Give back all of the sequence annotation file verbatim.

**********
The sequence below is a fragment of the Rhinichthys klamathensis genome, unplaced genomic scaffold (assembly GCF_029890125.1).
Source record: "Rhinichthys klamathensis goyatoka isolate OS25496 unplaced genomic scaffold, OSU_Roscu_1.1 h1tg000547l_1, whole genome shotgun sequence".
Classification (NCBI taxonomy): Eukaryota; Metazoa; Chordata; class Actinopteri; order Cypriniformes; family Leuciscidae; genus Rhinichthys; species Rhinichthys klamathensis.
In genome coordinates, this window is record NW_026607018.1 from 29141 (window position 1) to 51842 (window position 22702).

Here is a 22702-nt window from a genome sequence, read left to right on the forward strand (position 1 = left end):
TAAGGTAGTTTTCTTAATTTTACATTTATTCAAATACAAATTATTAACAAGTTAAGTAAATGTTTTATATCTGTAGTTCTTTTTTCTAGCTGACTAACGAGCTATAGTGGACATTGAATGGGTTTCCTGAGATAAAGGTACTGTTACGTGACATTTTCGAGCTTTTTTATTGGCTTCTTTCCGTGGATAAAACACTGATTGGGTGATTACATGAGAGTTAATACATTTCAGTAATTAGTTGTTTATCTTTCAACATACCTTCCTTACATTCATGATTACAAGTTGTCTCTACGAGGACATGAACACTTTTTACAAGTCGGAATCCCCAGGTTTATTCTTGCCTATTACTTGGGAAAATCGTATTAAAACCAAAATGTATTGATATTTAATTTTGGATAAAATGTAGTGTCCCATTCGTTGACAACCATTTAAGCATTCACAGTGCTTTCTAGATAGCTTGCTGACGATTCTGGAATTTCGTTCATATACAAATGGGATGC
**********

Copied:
The sequence below is a fragment of the Rhinichthys klamathensis genome, unplaced genomic scaffold (assembly GCF_029890125.1).
Source record: "Rhinichthys klamathensis goyatoka isolate OS25496 unplaced genomic scaffold, OSU_Roscu_1.1 h1tg000547l_1, whole genome shotgun sequence".
Classification (NCBI taxonomy): Eukaryota; Metazoa; Chordata; class Actinopteri; order Cypriniformes; family Leuciscidae; genus Rhinichthys; species Rhinichthys klamathensis.
In genome coordinates, this window is record NW_026607018.1 from 29141 (window position 1) to 51842 (window position 22702).

Here is a 22702-nt window from a genome sequence, read left to right on the forward strand (position 1 = left end):
TAAGGTAGTTTTCTTAATTTTACATTTATTCAAATACAAATTATTAACAAGTTAAGTAAATGTTTTATATCTGTAGTTCTTTTTTCTAGCTGACTAACGAGCTATAGTGGACATTGAATGGGTTTCCTGAGATAAAGGTACTGTTACGTGACATTTTCGAGCTTTTTTATTGGCTTCTTTCCGTGGATAAAACACTGATTGGGTGATTACATGAGAGTTAATACATTTCAGTAATTAGTTGTTTATCTTTCAACATACCTTCCTTACATTCATGATTACAAGTTGTCTCTACGAGGACATGAACACTTTTTACAAGTCGGAATCCCCAGGTTTATTCTTGCCTATTACTTGGGAAAATCGTATTAAAACCAAAATGTATTGATATTTAATTTTGGATAAAATGTAGTGTCCCATTCGTTGACAACCATTTAAGCATTCACAGTGCTTTCTAGATAGCTTGCTGACGATTCTGGAATTTCGTTCATATACAAATGGGATGC